GMV’s contribution to the flight segment encompasses the development of on-board software for satellite instruments and the development of instrument processor prototypes and in-orbit verification facilities. GMV is also very active in the GNC/AOCS field providing studies and simulators and contributing to the development of advanced navigation sensors.
Additionally, GMV provides several systems for satellite flight operations:
- Mission control systems for real-time satellite control and command as well as housekeeping and payload telemetry monitoring and archiving
- Fight dynamics systems, for satellite orbit and attitude management, through orbit determination and maneuver planning and preparation
- Mission planning systems, to receive user requests and manage and allocate satellite resources
- Satellite simulators
Payload ground segment systems are extremely important in the processing of large amounts of raw images and data coming from sensors aboard remote sensing satellites. Through different levels of processing, from level 0 to level 4, data is received, corrections are applied to take into account the effects of the atmosphere and the characteristics of the sensor, algorithms are applied to obtain biophysical measurements, and orthorectification is applied. Even more elaborate products can be obtained through level 4 processing, whose output is more easily used to supply critically needed information.
Beyond these systems, there is an area of great development potential, and that is the end-user segment. Users from various sectors, such as agriculture, forestry, security, or defense, to name just a few, can benefit greatly from services and applications developed on a level above the remote sensing data itself. These applications and services may also integrate data coming from in-situ sensors or other space applications, such as satellite navigation and satellite communications. The information received from these different sources and its integration into geographical information systems, decision support systems and the like, are key to address end user needs and to foster the development of a huge application market.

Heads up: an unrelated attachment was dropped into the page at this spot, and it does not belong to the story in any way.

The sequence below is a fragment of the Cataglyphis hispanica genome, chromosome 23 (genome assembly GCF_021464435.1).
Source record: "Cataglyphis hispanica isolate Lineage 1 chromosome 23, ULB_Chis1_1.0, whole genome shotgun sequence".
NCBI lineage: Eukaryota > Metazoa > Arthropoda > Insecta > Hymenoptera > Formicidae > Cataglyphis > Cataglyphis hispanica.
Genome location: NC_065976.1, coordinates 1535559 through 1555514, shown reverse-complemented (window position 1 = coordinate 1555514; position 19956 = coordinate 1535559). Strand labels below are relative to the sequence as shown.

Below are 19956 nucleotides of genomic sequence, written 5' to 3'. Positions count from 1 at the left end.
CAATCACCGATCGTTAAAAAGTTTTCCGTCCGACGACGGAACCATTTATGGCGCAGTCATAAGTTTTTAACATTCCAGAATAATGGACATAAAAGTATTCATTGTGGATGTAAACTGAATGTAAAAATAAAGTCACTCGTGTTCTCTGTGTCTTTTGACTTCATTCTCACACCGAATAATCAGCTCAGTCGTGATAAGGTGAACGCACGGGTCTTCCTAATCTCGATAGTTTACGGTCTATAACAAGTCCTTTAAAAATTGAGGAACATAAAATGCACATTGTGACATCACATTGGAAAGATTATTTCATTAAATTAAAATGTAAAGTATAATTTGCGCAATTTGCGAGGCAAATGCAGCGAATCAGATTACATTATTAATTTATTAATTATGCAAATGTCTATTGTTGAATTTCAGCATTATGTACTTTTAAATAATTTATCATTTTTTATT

But we are still not quite there — market creation initiatives must continue to involve the end users and the value-adding companies in the development of prototypes and demonstration systems to maximize these technologies and make the information more widely usable.
GMV is taking a lead in this market through in-house expertise and technology in all three building blocks: remote sensing, GNSS, and telecommunications. Currently, GMV is involved in a number of projects through the Global Monitoring for Environment and Security program, which calls for the development of such services and applications. In particular, GMV is involved in projects that address ground infrastructure risk management, maritime security, forest monitoring, humanitarian aid response, atmospheric monitoring, land and sea integrated monitoring, and many others.
GMV looks ahead with optimism as the Company is convinced that remote sensing technologies constitute a firm promise for tremendous growth. The application of these technologies do have a direct benefit for our society and offer the promise of a better future for new generations.